Micron sets its sights on quad-cell storage

NAND flash memory maker Micron announced plans for quadruple-level cell (QLC) flash memory. With 4 bits per cell, storage density will increase 33%.

Micron sets its sights on quad-cell storage

Micron is the latest NAND flash memory maker to announce plans for quadruple-level cell (QLC) flash memory, following similar announcements from Toshiba and Western Digital. It's a very technical story with a very real impact.

NAND flash memory stores data in one bit per cell, with billions of cells in the flash memory chips. For flash drives to gain capacity, there are two solutions: increase the number of chips in the drive, which has physical limitations, and increase the density per cell, which is limited by the laws of physics.

The first single-level cell, with one bit per cell, first emerged in the late 1980s when flash drives first appeared for mainframes. In the late 1990s came multi-level cell (MLC) drives capable of storing two bits per cell. Triple-level cell (TLC) didn't come out until 2013 when Samsung introduced its 840 series of SSDs. So, these advances take a long time, although they are being sped up by a massive increase in R&D dollars in recent years.

Multi-bit flash memory chips store data by managing the number of electronic charges in each individual cell. With each new cell, the number of voltage states doubles. SLC NAND tracks only two voltage states, while MLC has four voltage states, TLC has eight voltage states, and QLC has 16 voltage states.

This translates to much lower tolerance for voltage fluctuations. As density goes up, the computer housing the SSD must be rock-stable electrically because without it, you risk damaging cells. This means supporting electronics around the SSD to protect it from fluctuations.

Bottom line: This stuff is really hard to do and not cheap.

It's a catch-22 for the SSD industry. SLC drives have the greatest endurance and best voltage tolerance, but they have much lower capacity. Given the increasing use of flash, users want capacity first and foremost. I can't remember the last SLC drive I saw for sale.

Micron Enterprise SATA drives using QLC coming soon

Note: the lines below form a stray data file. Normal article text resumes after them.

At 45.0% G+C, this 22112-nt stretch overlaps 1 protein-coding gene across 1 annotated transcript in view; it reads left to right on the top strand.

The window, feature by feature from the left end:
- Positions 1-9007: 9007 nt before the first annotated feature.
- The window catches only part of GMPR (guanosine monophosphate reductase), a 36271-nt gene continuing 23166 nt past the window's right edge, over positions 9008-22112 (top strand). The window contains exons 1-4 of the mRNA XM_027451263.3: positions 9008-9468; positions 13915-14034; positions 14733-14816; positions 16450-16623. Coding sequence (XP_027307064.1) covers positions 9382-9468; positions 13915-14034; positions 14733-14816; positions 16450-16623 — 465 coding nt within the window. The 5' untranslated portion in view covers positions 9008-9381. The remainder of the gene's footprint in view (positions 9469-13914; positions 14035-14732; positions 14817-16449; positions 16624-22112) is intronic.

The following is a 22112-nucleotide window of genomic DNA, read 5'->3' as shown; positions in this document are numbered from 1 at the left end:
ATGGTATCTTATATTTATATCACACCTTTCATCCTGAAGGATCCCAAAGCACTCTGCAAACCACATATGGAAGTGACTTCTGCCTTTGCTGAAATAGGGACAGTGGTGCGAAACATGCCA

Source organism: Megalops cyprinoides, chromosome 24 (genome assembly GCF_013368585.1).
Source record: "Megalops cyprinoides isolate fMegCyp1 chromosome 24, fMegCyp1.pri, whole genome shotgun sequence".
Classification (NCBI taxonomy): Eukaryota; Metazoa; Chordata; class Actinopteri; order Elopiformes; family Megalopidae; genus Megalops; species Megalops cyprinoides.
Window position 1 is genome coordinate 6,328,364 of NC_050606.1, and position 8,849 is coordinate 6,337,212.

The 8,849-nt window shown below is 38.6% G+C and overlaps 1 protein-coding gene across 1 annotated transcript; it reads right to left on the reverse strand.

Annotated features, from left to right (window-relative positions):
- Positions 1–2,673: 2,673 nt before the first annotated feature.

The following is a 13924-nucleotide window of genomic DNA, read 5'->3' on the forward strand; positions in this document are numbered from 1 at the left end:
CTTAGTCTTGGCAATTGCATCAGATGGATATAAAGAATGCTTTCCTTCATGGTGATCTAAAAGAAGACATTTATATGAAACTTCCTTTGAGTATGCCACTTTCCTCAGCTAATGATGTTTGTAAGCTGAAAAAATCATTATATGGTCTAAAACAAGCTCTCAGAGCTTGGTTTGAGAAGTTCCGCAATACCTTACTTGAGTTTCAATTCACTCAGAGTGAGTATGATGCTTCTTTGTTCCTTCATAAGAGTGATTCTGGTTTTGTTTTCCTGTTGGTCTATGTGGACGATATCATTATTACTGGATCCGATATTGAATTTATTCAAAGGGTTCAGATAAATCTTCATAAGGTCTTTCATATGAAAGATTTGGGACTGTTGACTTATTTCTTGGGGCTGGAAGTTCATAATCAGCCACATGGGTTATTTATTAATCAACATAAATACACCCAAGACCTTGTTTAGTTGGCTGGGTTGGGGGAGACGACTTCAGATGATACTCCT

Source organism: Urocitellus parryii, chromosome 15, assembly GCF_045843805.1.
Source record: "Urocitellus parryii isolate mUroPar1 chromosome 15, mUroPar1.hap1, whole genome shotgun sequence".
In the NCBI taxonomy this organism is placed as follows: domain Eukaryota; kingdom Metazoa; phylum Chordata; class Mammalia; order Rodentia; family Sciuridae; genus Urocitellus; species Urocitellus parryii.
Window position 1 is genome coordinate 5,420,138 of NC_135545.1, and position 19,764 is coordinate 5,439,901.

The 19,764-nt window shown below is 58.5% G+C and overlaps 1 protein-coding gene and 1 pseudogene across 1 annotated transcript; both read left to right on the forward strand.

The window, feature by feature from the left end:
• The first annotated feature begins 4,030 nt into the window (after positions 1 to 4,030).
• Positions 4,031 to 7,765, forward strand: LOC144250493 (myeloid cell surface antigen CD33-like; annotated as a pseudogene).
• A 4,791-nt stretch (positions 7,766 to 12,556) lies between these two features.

Micron announced the plans for QCL drives at the A3 Technology Live Conference in London last, showing a slide that said Enterprise SATA drives using QLC were "coming soon." It also said NVMe drives were in the works.

That's good because there's no better way to kill SSD performance than to put it on a SATA bus. While SATA is the de facto hard disk bus used in every PC in the world, for some time now its performance has been maxed. I saw this while doing SSD reviews for Hot Hardware. Shiny new SATA SSD drives would routinely have the same performance as drives up to two years old because the SATA bus couldn't go any faster to keep up with the memory.

micron 2018 ssd portfolio Micron

To get the most out of flash memory, you need a PCI Express bus, which is where NVMe comes in. NVMe is a protocol for data transfer between the PCIe bus and flash memory chips. It offers several times the speed and bandwidth of SATA and at a few times the price. But you get what you pay for, and if you want performance, you go with NVMe. It was designed to be an enterprise SSD storage protocol. SATA was designed nearly 20 years ago as a hard disk interface.

It is believed Micron will target hyperscale data centers as its customers for the QLC drives and aim to replace high-capacity 7200 RPM HDDs. Even with a one-third increase in capacity, I remain skeptical. The other day I was at Fry's Electronics and saw a 4TB Samsung SSD drive for $1,449. The same drive capacity in standard HDD form? $149 from Seagate or WD.

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